Oklahoma House resolution seeks to impeach state supreme court over its stay in death penalty case

April 24th, 2014 by Bill Raftery Leave a reply »

I mentioned yesterday that the recent order by the Oklahoma Supreme Court staying an execution had riled members of the legislature and the state’s governor who refused to acknowledge the order. According to media reports that stay has now been lifted however there is an effort underway to impeach the 5 justice majority that ordered the stay (h/t Gavel Grab for the pointer).

HR 1059 has now been introduced and is replicated below:

A Resolution calling for impeachment of certain Justices of the Oklahoma Supreme Court pursuant to Section 1 of Article VIII of the Oklahoma Constitution.
WHEREAS, the Oklahoma Supreme Court has rendered an opinion (“Opinion”) which stays the execution of two persons who were scheduled to be executed based on their respective convictions of crimes for which capital punishment was and is authorized; and
WHEREAS, the stays of execution were issued because of the judicial Opinion in Case No. 112,741 (consolidated with Case No. 112,764) in which five Justices of the Oklahoma Supreme Court concurred per curiam; and
WHEREAS, neither the ability for convicted persons to use the court system to delay their execution based upon unsupportable arguments regarding constitutional rights to know about the specific chemicals to be used in carrying out the sentence of death nor the use of the court system to delay execution based upon unsupportable arguments related to the availability of such chemicals should be the basis of a stay of execution; and
WHEREAS, the Opinion sets a troublesome precedent regarding the exercise of what clearly is the exclusive jurisdiction by the Oklahoma Court of Criminal Appeals in cases of this nature; and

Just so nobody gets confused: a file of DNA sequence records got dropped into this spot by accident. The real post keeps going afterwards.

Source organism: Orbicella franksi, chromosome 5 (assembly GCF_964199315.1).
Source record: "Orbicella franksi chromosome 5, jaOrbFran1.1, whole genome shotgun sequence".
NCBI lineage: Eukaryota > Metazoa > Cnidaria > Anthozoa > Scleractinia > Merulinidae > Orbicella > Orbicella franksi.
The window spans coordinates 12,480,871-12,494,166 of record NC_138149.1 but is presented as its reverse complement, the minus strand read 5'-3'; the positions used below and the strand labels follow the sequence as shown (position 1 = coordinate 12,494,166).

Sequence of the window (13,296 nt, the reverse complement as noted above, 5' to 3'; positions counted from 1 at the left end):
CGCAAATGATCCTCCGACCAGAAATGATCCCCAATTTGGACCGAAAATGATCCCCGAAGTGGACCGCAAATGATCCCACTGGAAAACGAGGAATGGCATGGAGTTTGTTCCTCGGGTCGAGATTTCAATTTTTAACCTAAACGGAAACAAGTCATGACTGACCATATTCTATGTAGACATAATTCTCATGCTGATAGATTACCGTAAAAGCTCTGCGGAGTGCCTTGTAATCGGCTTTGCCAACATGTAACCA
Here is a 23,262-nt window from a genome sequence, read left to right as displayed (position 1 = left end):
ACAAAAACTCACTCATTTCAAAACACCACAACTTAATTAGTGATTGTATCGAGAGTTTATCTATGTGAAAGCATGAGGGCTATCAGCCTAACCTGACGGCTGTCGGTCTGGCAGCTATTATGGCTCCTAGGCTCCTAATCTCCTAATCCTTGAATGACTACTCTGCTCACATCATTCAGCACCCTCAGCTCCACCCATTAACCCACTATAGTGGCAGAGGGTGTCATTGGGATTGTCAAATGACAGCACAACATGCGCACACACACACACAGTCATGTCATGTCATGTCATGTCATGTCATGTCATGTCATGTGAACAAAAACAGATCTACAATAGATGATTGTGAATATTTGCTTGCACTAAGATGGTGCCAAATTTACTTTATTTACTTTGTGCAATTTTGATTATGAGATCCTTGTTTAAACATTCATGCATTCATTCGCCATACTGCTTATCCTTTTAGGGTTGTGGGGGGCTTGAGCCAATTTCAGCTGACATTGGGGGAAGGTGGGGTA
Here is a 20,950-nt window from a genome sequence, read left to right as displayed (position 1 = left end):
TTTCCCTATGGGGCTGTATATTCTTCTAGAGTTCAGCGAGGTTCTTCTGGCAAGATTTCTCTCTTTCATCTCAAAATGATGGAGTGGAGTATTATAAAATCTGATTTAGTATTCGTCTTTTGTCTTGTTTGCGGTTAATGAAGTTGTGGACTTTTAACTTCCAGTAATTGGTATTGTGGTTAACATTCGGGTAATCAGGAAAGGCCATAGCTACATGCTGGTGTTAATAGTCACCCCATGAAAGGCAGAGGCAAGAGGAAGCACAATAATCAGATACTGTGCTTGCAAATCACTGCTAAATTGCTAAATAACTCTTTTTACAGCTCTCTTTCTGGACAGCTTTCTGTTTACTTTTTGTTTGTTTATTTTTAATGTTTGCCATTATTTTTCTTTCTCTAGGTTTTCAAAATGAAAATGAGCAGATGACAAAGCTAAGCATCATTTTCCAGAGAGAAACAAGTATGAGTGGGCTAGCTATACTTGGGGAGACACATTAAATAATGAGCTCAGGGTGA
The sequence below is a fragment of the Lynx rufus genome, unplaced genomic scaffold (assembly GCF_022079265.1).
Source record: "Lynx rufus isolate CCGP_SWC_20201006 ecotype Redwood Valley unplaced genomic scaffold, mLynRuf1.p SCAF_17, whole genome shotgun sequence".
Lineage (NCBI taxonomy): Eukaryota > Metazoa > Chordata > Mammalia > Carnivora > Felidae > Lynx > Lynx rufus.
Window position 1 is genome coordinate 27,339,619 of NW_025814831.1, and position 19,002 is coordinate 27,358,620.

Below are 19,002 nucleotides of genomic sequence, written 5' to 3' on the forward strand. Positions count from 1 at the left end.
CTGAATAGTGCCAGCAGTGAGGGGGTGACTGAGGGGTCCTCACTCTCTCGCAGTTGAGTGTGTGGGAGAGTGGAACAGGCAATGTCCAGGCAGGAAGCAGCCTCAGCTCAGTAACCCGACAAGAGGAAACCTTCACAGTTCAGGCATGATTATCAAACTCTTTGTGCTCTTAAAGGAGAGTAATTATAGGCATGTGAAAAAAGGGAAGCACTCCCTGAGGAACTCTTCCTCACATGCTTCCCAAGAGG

WHEREAS, the Justices who have agreed to the majority Opinion have exercised jurisdiction in a matter properly decided only by the Oklahoma Court of Criminal Appeals; and
WHEREAS, Justice Steven Taylor, Justice James Winchester, Justice James Edmondson, and Justice Noma Gurich joined in a dissenting opinion which correctly analyzed the Constitutional issues applicable to the questions before the Oklahoma Supreme Court and in which those Justices correctly concluded that: “The Appellants have maneuvered this Court right where they set out to put us and that is, for the first time in this Court’s relevant history, in the middle of a death penalty appeal. We have never been here before and we have no jurisdiction to be here now.”; and
WHEREAS, the Justices of the Oklahoma Supreme Court have taken an oath to uphold the Constitution of the State of Oklahoma; and
WHEREAS, the Justices of the Oklahoma Supreme Court who authored or supported the majority Opinion in the case have violated their oaths of office based upon issuing a stay of execution in a criminal case for which the jurisdiction ought to have been vested exclusively with the Oklahoma Court of Criminal Appeals; and
WHEREAS, the rendition of the Opinion should be considered a violation of the oath of office because it constitutes a willful neglect of duty and incompetence within the meaning of Section 1 of Article VIII of the Oklahoma Constitution; and
WHEREAS, the power of impeachment is reserved to the Oklahoma House of Representatives pursuant to Section 1 of Article VIII of the Oklahoma Constitution.
NOW, THEREFORE, BE IT RESOLVED BY THE HOUSE OF REPRESENTATIVES OF THE 2ND SESSION OF THE 54TH OKLAHOMA LEGISLATURE: THAT Chief Justice Tom Colbert, Vice – Chief Justice John Reif, Justice Yvonne Kauger, Justice Joseph Watt and Justice Doug Combs be impeached pursuant to Section 1 of Article VIII of the Oklahoma Constitution as a result of having violated their oaths of office to uphold the Constitution of the United States and the Constitution of the State of Oklahoma.

8 comments

  1. Gary Stolp says:

    About time judges were taken to task for bad decisions (Not just in Oklahoma courts). Too much legislating is being done from the bench. Too many decisions from the bench are in disregard for the will of the people. We have 3 branches of government for a reason. Judges should not be elected for life. Too many judges get the little tin god attitude in their decisions.

  2. ThomadD says:

    This was only a “bad” decision in the same manner that bank robbery is a “bad” career choice.

    The justices weren’t following the law, they were making themselves the law.